Jeanne Crain movie schedule via the TCM website. Madeleine Carroll, Jeanne Crain in The Fan photo: 20th Century Fox.
Her best movie was with Gary Grant - People Will Talk! A different time. When I saw it the first time in my teens I fell in love with her - a lifetime crush! I always wonder if part of what we see on the screen is somehow part of the person playing that character. In Jeanne’s case I think who she played in People Will Talk was also her, something inside of her that the director brought out. Now in my mid seventies I still love her. I never realized her troubled “real” life, she deserved better. Rest in peace Jeanne.
In the summer of 1957, my parents took my older sister (age 16) and me (12) on a camping trip across the U.S. My sister and I were both avid movie fans and, having seen the “I Love Lucy” episode where Lucy & the Mertzes have lunch at Hollywood’s famous Brown Derby restaurant where they encounter William Holden & Eve Arden, we couldm’t wait to get to Pasadena where we were going to stay with 2 family friends for a week, during which we insisted on having lunch at the Derby, hoping to meet and get autographs from our favorite movie stars. I struck gold since I got to meet Joel McCrae and Jeanne Crain. Mr. McCrae went out of his way to treat us with such kindness and gentlemanly compassion, and Ms. Crain, quietly having lunch at a table with her mother, was also an angel and even more beautiful in person than she was on the silver screen. 64 years later, I still treasure that autographed menu and every time I watch Ms. Crain’s & Mr. McCrae’s movies on Turner Classic Moviess, it brings back vivid memories of that magical day when those two gracious, kind-hearted “stars” showed my sister and me that movie actors were even more wonderful in person than we even hoped they would be. (I should add that Burt Lancaster was an arrogant, conceited stinker but I had never liked his movies anyway snd Jeanne Crain and Joel McCrae were such kind-hearted, down-to-earth, friendly people that they more than made up for Lancaster’s rudeness and contempt. I should also add that,while still a teenager, I wrote fan letters requesting autographed photos from actors I especially liked, and while I realized that most of these requests were taken care of by the studio publicity departments, a few of the people I wrote to took the time to actually answer my letters with wonderful, personal hand-written letters along with personally signed photographs (NOT mass-produced atudio publicity shots but beautiful 5×7 photos they had paid for themselves). I was so touched by their extraordinary kindness that I am eternally grateful to John Smith, Kathryn Grayson and Dewey Martin!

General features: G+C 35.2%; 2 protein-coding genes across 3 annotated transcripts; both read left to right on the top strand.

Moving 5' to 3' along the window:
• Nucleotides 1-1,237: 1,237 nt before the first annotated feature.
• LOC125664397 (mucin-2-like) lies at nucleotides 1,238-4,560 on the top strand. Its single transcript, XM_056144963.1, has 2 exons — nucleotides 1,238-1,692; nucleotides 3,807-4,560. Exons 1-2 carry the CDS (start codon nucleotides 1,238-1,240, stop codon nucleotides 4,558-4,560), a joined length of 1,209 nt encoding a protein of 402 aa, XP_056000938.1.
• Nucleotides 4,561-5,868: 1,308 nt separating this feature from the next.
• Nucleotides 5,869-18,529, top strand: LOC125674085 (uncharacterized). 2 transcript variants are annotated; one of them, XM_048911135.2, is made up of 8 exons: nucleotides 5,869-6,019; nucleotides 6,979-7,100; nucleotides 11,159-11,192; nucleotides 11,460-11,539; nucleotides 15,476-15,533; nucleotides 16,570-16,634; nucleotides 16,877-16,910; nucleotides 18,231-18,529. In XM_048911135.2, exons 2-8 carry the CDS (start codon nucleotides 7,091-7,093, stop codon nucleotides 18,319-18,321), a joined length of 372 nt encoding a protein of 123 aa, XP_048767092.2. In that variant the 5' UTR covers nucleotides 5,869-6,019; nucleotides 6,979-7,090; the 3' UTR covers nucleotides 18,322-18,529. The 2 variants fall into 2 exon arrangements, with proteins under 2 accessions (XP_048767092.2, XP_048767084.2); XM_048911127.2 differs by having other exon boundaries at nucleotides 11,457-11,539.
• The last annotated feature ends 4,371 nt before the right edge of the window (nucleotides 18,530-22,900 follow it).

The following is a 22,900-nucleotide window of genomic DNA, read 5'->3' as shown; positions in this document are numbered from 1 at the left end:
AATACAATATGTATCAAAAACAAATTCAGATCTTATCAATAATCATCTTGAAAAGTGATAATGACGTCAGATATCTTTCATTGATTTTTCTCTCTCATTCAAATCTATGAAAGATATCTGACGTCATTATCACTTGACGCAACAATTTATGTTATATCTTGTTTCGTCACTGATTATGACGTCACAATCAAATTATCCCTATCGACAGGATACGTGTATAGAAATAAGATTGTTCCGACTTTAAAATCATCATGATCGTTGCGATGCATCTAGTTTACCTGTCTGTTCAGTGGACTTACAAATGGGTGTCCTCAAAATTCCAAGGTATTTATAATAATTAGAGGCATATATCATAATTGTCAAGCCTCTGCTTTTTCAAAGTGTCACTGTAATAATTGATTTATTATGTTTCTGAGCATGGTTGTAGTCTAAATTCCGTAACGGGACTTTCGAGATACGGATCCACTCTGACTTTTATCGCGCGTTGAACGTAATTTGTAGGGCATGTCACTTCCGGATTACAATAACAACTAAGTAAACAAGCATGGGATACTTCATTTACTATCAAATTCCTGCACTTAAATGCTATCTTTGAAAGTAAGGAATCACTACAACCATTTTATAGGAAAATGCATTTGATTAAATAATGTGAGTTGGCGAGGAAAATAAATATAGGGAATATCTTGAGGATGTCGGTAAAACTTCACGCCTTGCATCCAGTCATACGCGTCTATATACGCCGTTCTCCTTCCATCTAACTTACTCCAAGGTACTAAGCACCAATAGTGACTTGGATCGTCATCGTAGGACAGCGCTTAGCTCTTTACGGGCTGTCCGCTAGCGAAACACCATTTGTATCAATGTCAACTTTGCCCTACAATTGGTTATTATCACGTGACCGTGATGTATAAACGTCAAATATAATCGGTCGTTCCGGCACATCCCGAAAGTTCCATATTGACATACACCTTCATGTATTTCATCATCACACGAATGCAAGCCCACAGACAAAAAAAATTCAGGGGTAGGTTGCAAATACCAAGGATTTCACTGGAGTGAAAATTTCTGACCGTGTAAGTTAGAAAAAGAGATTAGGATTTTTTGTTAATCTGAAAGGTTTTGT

A shame she was a conservative which was contrary to most the characters she portrayed, but I guess that’s a mark of an actress. Funny how these Republican conservatives have such tragic and sad personal lives. Such a pretty actress; too bad her art didn’t imitate her life.